No wonder the US press can't report on Iraq these days. The guilt must just consume them. The knowledge that they were complicit in what will be the enslavement of a people under Nouri must be more than can face.

They're just there to try and make the people free,
But the way that they're doing it, it don't seem like that to me.
Just more blood-letting and misery and tears
That this poor country's known for the last twenty years,
And the war drags on.
-- words and lyrics by Mick Softly (available on Donovan's Fairytale)

Last Sunday, the number of US military people killed in the Iraq War since the start of the illegal war was 4441. Tonight? PDF format warning, DoD still lists the the number of Americans killed serving in Iraq at 4441.

Reuters notes a Mosul home invasion in which 6 women and 1 man were killed, a Baghdad sticky bombing claimed 1 life and left two people injured, a second Baghdad sticky bombing left four people injured, a Baghdad roadside bombing injured on eperson, a second Baghdad roadside bombing injured nine people, and, dropping back to Saturday for the last three, a police officer was shot dead outside his Ramadi home, 1 man was shot dead in Mosul and two corpses were discovered outside Mosul.

New content at Third:

As Jim points out in his note, we couldn't get Flickr to work. It appears to be doing so now but it wasn't working when Isaiah last attempted so I'm sure he's asleep now and we'll get a comic from him later in the week. (The one he did is time sensitive and would need to go up by tomorrow afternoon at the latest. If he sends it to me or posts it to Flickr himself, I will make sure it goes up.) J.A. Myerson has a piece at Foreign Policy in Focus which is worth reading. Pru notes "Ken Loach interview on Route Irish" (Great Britain's Socialist Worker):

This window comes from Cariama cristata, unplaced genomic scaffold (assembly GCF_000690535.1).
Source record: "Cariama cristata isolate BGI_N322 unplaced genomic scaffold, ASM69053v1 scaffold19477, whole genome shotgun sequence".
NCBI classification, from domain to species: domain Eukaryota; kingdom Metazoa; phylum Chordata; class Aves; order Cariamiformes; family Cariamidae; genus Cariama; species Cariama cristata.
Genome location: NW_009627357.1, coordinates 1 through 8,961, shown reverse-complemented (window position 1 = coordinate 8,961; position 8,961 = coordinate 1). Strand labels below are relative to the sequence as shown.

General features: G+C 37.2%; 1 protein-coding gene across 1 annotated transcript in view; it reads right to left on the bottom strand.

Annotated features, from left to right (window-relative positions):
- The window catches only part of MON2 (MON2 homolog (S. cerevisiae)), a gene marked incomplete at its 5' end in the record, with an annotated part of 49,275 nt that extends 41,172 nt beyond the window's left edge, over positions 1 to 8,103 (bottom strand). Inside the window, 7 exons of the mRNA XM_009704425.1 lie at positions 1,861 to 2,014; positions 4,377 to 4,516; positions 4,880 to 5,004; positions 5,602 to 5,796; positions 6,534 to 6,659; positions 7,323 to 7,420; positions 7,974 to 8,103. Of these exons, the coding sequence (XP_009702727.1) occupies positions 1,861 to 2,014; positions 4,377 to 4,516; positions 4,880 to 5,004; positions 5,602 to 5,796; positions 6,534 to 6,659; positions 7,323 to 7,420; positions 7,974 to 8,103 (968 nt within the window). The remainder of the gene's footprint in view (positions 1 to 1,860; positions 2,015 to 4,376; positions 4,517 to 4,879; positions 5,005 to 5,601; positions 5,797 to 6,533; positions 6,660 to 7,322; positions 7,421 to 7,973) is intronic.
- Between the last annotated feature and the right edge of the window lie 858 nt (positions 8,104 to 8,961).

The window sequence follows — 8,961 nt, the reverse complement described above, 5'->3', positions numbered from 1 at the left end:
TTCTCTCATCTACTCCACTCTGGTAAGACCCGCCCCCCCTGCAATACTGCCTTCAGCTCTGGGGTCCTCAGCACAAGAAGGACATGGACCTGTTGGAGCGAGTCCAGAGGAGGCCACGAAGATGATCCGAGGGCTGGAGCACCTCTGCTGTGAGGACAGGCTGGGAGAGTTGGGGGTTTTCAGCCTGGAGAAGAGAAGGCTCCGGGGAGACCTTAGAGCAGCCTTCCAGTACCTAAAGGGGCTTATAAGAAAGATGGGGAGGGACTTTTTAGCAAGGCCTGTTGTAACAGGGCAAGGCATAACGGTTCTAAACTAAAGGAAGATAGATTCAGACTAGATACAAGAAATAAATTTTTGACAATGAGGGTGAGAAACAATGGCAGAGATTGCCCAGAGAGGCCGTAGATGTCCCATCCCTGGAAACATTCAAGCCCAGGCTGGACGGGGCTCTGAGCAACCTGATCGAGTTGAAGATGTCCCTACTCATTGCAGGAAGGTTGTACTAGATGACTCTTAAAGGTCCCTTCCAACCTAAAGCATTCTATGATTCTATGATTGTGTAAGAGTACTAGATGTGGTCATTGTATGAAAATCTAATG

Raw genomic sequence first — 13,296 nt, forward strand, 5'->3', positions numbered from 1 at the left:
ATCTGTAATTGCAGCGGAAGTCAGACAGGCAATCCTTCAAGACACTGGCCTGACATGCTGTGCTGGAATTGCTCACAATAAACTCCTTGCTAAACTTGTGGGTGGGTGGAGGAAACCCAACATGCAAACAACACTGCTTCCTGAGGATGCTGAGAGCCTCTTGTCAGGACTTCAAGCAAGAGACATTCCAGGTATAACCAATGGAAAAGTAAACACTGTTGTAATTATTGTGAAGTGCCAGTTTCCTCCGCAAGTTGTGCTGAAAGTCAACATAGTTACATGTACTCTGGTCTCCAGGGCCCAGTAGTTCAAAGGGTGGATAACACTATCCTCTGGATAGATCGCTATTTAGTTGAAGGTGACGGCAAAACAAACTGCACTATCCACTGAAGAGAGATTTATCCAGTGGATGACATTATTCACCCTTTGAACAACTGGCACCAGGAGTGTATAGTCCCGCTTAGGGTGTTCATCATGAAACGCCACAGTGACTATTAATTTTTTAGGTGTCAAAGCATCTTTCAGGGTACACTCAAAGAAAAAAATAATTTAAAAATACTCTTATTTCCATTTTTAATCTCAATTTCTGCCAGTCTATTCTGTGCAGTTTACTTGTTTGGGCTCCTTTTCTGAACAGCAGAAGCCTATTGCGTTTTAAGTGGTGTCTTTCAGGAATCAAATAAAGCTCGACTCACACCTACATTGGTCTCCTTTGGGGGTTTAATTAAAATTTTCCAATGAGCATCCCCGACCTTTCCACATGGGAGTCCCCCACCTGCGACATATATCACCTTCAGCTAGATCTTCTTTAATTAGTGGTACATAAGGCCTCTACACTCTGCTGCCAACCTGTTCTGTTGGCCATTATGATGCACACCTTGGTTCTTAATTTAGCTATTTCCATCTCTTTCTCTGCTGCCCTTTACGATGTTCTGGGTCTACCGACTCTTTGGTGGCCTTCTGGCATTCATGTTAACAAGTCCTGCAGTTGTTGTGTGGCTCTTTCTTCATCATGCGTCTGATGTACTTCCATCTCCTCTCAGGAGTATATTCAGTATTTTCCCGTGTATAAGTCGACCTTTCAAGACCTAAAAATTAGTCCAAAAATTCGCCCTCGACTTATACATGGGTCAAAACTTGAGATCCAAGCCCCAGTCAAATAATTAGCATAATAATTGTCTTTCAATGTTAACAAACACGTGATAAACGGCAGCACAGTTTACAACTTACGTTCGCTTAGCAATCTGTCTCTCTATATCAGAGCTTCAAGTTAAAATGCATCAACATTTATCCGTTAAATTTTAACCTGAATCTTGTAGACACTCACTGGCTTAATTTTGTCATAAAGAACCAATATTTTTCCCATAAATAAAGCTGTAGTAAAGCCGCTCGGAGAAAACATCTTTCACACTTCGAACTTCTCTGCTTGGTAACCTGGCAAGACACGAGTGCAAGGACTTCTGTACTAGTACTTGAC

Acclaimed film director Ken Loach spoke to Simon Hester about his new thriller Route Irish on mercenaries in Iraq

Route Irish is an engrossing thriller. Why base it around private security contractors?

The rising prominence of private security companies in the news made me think that perhaps that was the story to tell.

[Scriptwriter] Paul Laverty and I have had Iraq very much in our minds since this whole illegal enterprise took off, but until now we couldn’t see a way into it as a film.

As the number of soldiers has been reduced the war has come full circle. It was fought in the interests of big corporations and now private companies are making money out of the actual occupation itself.

Have you been criticised for focusing on contractors rather than the plight of the Iraqis?

There’s no way Paul and I could make a film from an Iraqi perspective. We don’t speak the language. I wouldn’t understand nuances of behaviour.

But I hope there’s enough in the film to indicate that the suffering is primarily with the Iraqis.

At one point an Iraqi asks, “Are you only interested in solving this because it’s an Englishman? Don’t the Iraqis count?”

The mother on the phone says, “I don’t want your money. I don’t want anything from you.”

We were conscious from the word go that we had to give the audience clues that the Iraqis were suffering.

We use real shots of the war that show who is getting killed. And while Fergus shows remorse at the torture he witnessed, it was the Iraqis who were getting tortured.

The film makes no reference to George W Bush, Tony Blair, the anti‑war movement or the wider political picture. What was your motivation for that?

I think it was a desire to keep things implicit. We constantly get hammered because they say, “It’s too political”.